• In Vavilov (2019 SCC 65), the lead decision, a child’s citizenship was at stake. Alexander Vavilov was born in Canada, but his citizenship was revoked when his parents were discovered to be Russian spies. The Registrar held that Vavilov was not a Canadian citizen under the Citizenship Act. The decision was upheld on judicial review to the Federal Court (applying the correctness standard) but quashed by the Federal Court of Appeal (applying a reasonableness standard).
  • In Bell Canada/National Football League (NFL) (2019 SCC 66), the Court reviewed a decision of the Canadian Radio-television and Telecommunications Commission. Canadian broadcasters simultaneously substitute their feed, featuring Canadian commercials, for US feeds, featuring US commercials. Acting under its power to make an order regarding "programming services," the CRTC issued an order prohibiting this substitution for the Super Bowl. Bell Canada and the NFL appealed the decision to the Federal Court of Appeal, arguing that the CRTC lacked the authority to make this order. Adopting a reasonableness standard, the Court dismissed the appeal; in its view, the CRTC was entitled to deference in its interpretation of its home statute.  


In the lead decision, Vavilov, the court set out a two-stage approach to judicial review. First, a reviewing court must determine the standard of review. The Court held that reasonableness is the presumptive standard for all decisions. However, the Court also recognized important exceptions to that presumption:

  • Exceptions based on legislative intent. Where the legislature prescribes a standard of review (as is done in British Columbia), the court must apply that standard. Similarly, where the legislature provides a statutory right of appeal, the court must apply the appellate standards of review (meaning, correctness review on questions of law). This was an important change in the law. Statutory appeal rights are common. This change has the potential to affect appeals from hundreds of administrative decision-makers.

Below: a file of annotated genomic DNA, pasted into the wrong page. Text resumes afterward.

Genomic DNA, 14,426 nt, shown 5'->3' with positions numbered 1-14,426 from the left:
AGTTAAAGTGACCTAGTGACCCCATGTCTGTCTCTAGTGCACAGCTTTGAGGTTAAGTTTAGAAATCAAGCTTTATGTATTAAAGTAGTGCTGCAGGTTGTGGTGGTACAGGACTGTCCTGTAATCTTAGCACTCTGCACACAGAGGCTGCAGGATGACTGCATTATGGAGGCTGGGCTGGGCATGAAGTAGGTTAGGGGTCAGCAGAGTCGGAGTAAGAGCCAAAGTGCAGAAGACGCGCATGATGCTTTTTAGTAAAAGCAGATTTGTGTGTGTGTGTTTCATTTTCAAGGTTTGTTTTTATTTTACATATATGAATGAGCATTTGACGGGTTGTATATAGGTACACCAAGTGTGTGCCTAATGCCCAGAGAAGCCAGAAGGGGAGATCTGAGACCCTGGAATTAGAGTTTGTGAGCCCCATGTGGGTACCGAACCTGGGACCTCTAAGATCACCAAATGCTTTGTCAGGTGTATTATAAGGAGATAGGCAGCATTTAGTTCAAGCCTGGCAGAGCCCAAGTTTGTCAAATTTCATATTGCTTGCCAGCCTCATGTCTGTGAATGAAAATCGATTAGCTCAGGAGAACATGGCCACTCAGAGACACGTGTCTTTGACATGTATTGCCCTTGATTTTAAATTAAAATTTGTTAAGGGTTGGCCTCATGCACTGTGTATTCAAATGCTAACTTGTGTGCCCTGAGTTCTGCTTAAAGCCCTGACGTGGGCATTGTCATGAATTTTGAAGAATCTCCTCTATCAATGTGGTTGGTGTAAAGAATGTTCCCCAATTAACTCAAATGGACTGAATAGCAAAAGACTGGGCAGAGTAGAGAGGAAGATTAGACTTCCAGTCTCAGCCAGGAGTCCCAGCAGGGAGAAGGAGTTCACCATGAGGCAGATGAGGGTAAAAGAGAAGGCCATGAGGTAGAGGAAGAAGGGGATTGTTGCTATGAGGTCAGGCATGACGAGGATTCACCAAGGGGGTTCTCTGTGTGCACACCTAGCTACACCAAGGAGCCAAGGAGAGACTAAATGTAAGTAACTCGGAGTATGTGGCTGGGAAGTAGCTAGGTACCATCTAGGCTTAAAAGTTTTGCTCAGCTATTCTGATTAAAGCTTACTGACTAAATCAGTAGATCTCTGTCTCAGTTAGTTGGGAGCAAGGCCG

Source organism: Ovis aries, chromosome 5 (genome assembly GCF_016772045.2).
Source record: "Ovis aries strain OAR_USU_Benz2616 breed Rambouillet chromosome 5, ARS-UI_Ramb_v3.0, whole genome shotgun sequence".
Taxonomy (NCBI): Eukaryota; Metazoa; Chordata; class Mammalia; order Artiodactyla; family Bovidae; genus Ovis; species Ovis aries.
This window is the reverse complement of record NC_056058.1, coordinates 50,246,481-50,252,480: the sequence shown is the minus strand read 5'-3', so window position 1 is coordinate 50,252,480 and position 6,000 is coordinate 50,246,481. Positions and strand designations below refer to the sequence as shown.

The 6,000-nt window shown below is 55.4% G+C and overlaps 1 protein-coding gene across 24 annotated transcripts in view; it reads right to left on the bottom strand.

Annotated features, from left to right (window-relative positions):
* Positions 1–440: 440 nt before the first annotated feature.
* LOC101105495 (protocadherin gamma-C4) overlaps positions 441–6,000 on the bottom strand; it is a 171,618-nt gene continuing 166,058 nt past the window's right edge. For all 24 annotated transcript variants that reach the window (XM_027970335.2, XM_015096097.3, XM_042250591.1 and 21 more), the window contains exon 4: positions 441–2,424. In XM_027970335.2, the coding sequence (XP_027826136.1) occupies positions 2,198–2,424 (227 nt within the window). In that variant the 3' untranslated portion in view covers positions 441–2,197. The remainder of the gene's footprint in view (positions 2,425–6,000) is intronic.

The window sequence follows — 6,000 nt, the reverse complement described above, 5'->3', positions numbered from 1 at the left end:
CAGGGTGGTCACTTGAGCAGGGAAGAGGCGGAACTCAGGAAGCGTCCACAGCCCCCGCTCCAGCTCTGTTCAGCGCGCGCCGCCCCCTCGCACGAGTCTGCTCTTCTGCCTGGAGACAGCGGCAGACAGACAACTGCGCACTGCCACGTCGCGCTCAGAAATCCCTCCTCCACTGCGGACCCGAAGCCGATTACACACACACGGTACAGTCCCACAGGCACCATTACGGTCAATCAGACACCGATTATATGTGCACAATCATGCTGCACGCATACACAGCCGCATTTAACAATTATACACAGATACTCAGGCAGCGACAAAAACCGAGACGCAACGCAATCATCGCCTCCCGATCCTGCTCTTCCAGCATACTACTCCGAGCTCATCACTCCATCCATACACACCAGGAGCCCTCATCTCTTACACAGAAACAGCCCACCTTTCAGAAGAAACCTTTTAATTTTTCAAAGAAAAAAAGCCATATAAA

• Exceptions based on the nature of the question. The Court held that, in some circumstances, the rule of law requires courts to review using a correctness standard. The correctness standard will apply to (1) constitutional questions, (2) general questions of law of central importance to the legal system as a whole, and (3) questions regarding the jurisdictional boundaries between two or more administrative bodies. The Court cautioned that any further exceptions should be "exceptional."

The Court also provided welcome clarity on two issues. First, the Court abolished "jurisdictional questions" as a separate category. Second, while "expertise remains a relevant consideration," it is no longer part of the framework.